Encouraged by the women who pierced the veil of silence, men are telling tales of how they were sexually abused in the transformation through education camps.
by Massimo Introvigne
Last week, all of a sudden, the BBC destroyed any tactical propaganda advantages China might have obtained from WHO inspectors singing the praise of how cooperative and transparent were those who showed them the laboratories in Wuhan. No detective would expect to find clues on a crime scene after more than one year, and that China has “friends” at the WHO has been an open secret for years.
But any brownie points China might have imagined it was winning with international media disappeared when the BBC told the horrific tale of how women are systematically raped in Xinjiang’s dreaded transformation through education camps. The story was not about occasional abuses by rogue guards. The brave women who testified denounced a pervasive “rape culture,” where sexual abuse is a tool to break Muslim identity and the self-respect of the female inmates. This is going so far that rape by prison guards is supplemented by night visits of masked Chinese men, to whom the female prisoners are “rented” for more abuse.
The Chinese foreign ministry ridiculed itself by arguing that the women who testified were “actresses” recruited by the BBC, while in fact all appeared with their real names, and their connections with the camps had been verified. The US, UK, and Australian government quoted the BBC report to condemn the atrocities and abuse of women in Xinjiang. Other governments, international institutions, and politicians all around the world did the same.
Bitter Winter, which contributed to the BBC report by supplying exclusive footage taken inside the transformation through education camps, reviewed the program hours after it was broadcasted. We received through our usual channels praise for our article (and much more for the BBC, of course) from former inmates in Chinese “educational” camps and jails. Some women who never found the courage to testify about rape with their real names told us they are considering doing this.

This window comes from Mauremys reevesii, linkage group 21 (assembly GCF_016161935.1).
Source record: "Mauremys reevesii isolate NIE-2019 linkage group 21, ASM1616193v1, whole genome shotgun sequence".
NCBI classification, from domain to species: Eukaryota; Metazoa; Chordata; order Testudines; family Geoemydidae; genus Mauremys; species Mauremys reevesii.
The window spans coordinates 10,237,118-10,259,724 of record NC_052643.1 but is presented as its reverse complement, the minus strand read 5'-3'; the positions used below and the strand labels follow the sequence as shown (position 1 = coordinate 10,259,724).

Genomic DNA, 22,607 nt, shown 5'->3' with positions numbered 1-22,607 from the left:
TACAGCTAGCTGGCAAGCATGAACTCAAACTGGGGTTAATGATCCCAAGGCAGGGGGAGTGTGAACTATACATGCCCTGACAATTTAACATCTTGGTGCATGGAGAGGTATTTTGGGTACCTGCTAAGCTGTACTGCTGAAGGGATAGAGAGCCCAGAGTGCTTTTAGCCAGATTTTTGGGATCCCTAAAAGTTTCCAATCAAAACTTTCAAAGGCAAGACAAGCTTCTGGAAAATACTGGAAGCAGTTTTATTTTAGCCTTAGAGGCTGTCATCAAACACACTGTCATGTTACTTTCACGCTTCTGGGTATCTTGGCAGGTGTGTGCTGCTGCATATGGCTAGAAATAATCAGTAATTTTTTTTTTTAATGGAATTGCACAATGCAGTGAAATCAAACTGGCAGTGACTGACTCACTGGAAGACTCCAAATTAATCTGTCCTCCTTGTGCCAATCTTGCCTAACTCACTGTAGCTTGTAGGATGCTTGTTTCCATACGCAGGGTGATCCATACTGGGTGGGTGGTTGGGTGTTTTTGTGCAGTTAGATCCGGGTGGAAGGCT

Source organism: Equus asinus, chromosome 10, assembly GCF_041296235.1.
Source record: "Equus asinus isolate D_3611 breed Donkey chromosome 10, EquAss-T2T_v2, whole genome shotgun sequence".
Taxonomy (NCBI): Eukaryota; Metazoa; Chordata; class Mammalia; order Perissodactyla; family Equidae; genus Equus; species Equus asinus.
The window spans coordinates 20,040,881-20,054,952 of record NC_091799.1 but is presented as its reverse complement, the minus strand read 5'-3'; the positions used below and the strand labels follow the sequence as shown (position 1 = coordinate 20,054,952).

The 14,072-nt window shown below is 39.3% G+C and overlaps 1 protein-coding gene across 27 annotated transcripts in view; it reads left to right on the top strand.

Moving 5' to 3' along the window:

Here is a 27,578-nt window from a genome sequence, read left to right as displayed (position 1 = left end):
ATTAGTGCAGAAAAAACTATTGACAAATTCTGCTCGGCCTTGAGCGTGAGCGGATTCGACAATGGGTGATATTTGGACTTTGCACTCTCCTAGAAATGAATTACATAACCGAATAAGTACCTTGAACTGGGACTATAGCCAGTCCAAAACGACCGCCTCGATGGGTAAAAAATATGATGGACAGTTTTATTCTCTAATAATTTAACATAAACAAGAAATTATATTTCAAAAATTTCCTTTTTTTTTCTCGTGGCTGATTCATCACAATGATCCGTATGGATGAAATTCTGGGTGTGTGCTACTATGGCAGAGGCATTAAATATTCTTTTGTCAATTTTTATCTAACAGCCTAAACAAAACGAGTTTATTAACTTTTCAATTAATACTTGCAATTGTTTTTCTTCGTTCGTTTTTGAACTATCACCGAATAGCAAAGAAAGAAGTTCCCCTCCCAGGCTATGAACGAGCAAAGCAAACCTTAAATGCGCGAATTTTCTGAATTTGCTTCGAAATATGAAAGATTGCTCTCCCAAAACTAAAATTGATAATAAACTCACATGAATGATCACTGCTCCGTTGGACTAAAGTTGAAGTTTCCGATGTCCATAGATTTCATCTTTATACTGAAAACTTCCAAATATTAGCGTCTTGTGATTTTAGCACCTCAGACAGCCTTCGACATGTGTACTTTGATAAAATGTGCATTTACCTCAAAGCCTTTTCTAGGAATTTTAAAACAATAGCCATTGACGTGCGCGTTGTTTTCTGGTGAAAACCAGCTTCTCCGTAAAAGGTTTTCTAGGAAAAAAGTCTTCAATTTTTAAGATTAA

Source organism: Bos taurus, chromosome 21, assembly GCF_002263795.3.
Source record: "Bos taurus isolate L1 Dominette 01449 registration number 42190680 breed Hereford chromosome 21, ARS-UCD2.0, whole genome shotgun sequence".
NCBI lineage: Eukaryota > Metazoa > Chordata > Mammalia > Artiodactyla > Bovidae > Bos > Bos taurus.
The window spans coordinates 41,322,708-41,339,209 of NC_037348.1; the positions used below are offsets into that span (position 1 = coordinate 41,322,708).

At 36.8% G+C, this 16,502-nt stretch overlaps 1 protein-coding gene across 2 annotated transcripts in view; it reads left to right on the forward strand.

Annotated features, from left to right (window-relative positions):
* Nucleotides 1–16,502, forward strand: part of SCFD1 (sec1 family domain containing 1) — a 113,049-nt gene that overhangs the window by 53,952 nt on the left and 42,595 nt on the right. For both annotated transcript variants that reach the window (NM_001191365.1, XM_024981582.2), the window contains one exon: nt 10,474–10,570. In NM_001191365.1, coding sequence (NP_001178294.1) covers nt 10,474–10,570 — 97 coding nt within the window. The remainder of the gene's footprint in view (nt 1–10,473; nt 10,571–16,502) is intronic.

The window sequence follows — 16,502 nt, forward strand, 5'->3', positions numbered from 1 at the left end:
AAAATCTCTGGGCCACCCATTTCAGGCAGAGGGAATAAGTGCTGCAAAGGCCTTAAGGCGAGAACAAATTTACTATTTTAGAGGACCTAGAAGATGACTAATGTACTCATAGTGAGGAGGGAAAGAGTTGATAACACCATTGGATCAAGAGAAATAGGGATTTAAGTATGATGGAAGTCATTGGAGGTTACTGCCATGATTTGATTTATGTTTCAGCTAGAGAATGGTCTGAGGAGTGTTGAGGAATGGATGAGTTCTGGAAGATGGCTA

They also insisted that the horrific scenes of rape and torture described in the BBC report do not happen only in Xinjiang, nor are Muslim women the only victims. Female inmates from the banned religious movements labeled xie jiao, such as The Church of Almighty God and Falun Gong, are also raped. Their stories are remarkably similar to those told to the BBC by the Uyghur and ethnic Kazakh women who encountered rape in the Xinjiang camps. The same combination of obsessive indoctrination and sexual abuse is used to deprogram or “de-convert” from their beliefs female devotees of The Church of Almighty God and Falun Gong all around China.
There is more. More than one ethnic Kazakh who now live in foreign countries insisted with Bitter Winter that the tale of how men are also raped in the Xinjiang camps by male guards should be told. They said that sexual abuse of men in the camps is also a regular rather than an occasional occurrence, particularly with respect to the younger boys.
We asked whether none of them came out to testify as a handful of brave women, some of them ethnic Kazakhs, did for the BBC report and even before. The answer was that within the Kazakh society, including in the diaspora, admitting this kind of rape is particularly difficult. Some of their relatives and friends may believe that these former inmates are homosexual, while this is not the case. To our objection that same-sex sexual activity has been de-criminalized in Kazakhstan, they answered that, the laws notwithstanding, even being simply suspected of being homosexual leads to several forms of social ostracism. This seems confirmed by the fact that in a 2015 international survey Kazakhstan ranked #118 in a list of the world countries where homosexuals live a more peaceful and happy life.
Some of the men raped in the Xinjiang camps did tell their stories to human rights activists in Kazakhstan and elsewhere, but did not authorize them to publicize these reports with details that may lead, even indirectly, to their identification.
Until some of the raped men will testify with their names, surnames, and details of their detention, the CCP will deny that rape of male inmates happens in the transformation through education camps—although for that matter they deny it also in the case of women, where these details have already emerged. We are, however, satisfied that those who told us these stories are telling the truth.
One of the women who talked to the BBC, Tursenay Ziawudun, was subsequently interviewed by Fox News, and mentioned that, “We’re humans, but the way they torture these girls and even boys it’s like we’re animals.” “Even boys,” she said. Another part of the horrible truth is gradually emerging.